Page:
5. However, the learned Counsel appearing for the appellant defendant No.1 relied upon the judgments of this Court rendered in Y. Venkakka Choudary v. D. Laxshminarayana, , and Mohd. Jamal v. Mohd Sharfuddin (died), , contending that will cannot be said to have been proved unless one of the attesting witnesses is examined to prove its execution. But these two judgments do not apply to the facts of this case. The above two cases sited do not involveSection 90 of the Evidence Act. But even otherwise in the decision Y. Venkakku Choudary case cited (supra), it is held that document compulsorily attestable cannot be sued in evidence until atleast one attesting witness alive is examined to prove its execution. In the instant case, as I have already noticed above that there were only two witnesses and a scribe to the document, but all of them have died according to both sides. As 1 have already stated above, that Borra Venkata Raidu was not one of the attesting witnesses to Ex.A2 at all, both on the basis of evidence of PW2 as well as looking into Ex.A2 itself. In this view of the matter, the law laid down in those two judgments does not apply to the facts of this case. The fact also remains on record that PW2 was one of the identifying witnesses before the Sub-Registrar and he has clearly deposed that the attest or has executed Ex.A2 in favour of the plaintiffs' father and the document is of more than 30 years old. In view of this evidence on record now the other point that would arise for consideration would be whether the appellate Court has erred in raising presumption in favour of Ex.A2 will.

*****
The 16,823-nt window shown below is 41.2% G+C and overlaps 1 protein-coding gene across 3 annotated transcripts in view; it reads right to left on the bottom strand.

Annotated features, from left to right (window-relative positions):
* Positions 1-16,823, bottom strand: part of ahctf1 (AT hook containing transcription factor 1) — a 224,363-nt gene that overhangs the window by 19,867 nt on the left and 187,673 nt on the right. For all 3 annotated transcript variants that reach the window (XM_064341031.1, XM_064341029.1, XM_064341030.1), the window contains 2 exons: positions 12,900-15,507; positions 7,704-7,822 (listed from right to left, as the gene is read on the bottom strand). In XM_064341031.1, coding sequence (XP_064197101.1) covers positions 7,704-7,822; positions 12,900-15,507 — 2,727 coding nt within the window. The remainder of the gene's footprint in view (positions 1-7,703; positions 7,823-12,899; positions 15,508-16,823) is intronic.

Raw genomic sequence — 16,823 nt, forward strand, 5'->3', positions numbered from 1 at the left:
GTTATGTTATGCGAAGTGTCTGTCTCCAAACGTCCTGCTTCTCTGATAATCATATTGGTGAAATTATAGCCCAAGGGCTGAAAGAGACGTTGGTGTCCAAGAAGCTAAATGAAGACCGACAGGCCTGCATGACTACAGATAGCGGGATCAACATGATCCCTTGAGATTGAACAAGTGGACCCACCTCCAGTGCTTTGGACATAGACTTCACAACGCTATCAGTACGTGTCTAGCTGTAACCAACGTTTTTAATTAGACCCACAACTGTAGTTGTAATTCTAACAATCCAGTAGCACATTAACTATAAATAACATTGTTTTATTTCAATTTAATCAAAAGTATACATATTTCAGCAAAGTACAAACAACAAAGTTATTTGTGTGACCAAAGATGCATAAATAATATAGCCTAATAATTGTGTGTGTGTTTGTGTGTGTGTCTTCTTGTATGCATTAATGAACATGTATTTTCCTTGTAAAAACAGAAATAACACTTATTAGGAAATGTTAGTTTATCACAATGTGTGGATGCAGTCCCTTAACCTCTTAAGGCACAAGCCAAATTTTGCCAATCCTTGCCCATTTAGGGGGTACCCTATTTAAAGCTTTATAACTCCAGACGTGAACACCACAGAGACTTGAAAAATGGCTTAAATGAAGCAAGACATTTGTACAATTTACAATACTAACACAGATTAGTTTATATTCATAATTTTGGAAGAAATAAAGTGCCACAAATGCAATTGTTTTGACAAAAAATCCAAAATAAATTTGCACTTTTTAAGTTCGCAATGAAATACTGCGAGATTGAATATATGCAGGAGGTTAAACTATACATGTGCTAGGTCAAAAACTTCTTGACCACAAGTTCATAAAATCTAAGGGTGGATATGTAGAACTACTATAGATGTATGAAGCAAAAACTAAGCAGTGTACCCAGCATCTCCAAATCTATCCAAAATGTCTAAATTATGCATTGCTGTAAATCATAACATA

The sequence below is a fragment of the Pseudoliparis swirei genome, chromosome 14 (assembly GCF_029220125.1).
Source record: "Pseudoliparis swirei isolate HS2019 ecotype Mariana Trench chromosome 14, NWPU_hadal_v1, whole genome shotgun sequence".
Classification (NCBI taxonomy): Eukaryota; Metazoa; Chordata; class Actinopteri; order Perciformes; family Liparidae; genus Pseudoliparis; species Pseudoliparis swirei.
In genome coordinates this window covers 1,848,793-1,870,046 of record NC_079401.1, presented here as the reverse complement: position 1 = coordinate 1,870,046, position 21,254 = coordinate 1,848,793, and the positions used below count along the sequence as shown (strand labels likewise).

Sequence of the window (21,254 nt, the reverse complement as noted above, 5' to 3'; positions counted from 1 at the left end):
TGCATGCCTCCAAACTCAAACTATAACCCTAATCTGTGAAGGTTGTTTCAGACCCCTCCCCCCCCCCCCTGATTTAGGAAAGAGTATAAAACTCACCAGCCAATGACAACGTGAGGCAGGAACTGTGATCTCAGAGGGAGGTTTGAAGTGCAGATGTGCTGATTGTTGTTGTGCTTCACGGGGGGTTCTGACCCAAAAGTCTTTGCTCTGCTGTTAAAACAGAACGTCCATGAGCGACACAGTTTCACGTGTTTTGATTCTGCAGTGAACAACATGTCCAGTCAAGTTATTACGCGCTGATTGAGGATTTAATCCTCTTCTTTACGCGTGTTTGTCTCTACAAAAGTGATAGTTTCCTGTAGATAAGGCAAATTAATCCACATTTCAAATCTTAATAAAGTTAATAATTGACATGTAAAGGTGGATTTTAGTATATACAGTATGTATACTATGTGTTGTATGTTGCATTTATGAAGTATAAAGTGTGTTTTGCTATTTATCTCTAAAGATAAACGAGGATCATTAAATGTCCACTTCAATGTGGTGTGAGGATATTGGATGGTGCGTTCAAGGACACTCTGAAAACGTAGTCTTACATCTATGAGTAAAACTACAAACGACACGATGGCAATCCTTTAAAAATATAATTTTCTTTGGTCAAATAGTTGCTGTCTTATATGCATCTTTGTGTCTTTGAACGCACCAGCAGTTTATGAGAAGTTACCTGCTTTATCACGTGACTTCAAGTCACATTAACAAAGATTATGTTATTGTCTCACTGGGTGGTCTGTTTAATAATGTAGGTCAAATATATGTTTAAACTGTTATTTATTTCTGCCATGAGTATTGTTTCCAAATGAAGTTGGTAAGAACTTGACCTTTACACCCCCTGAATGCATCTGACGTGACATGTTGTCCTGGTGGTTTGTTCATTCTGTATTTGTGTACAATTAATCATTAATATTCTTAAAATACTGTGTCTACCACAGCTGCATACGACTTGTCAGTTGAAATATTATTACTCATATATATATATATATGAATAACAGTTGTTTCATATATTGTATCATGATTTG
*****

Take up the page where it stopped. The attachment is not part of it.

6. As noticed by the appellate Court it is no doubt true under Section 68 of the Evidence Act all documents compulsorily attestable should be proved by examining one of the attesting witnesses. But, Section 90 of the Evidence Act creates an exception and even in the absence of formal proof as required one can seek raising of the presumption under Section 90 of the Evidence Act if the document is 30 years old Babu Nandan v. Board of Revenue, . At this juncture the Counsel for the appellant contended that as on the date of the filing of the suit the documents could not be one of 30 years old. The will is dated 17-5-1944 and the suit is filed on 20th January, 1972 and by the date of the filing of the suit only 28 years had been completed, but not 30 years. Therefore, no presumption could be raised under Section 90 of the Evidence Act. But, I do not find any substance in this argument in view of the consistent law declared by the Courts in India as to the computing of 30 years period. In Surendra Krishna v. Mirza Mohd, AIR 1936 PC 15, the similar question arose and the Privy Council has observed as under:
"At one time it was argued that Section 90 would not apply to this document by reason that it was filed in Court by the plaintiffs on 11thNovember, 1918. Their Lordships are however of opinion that under Section 90Evidence Act, the period of 30 years is to be reckoned, not from the date upon which the deed is filed in Court but from the date on which, it having been tendered in evidence, its genuineness or otherwise becomes the subject of proof. This was decided in 5 CLR 135 (supra)."
To the similar effect also was the law declared by Division Bench of High Court of Lahore inLadha Singh v. Hukani Devi, AIR 1924 Lahore 145. In this judgment it was held that "the period is to be reckoned, not from the date on which the document is put into Court, but from the dale on which, after the document has been tendered in evidence, its genuineness becomes the subject of proof.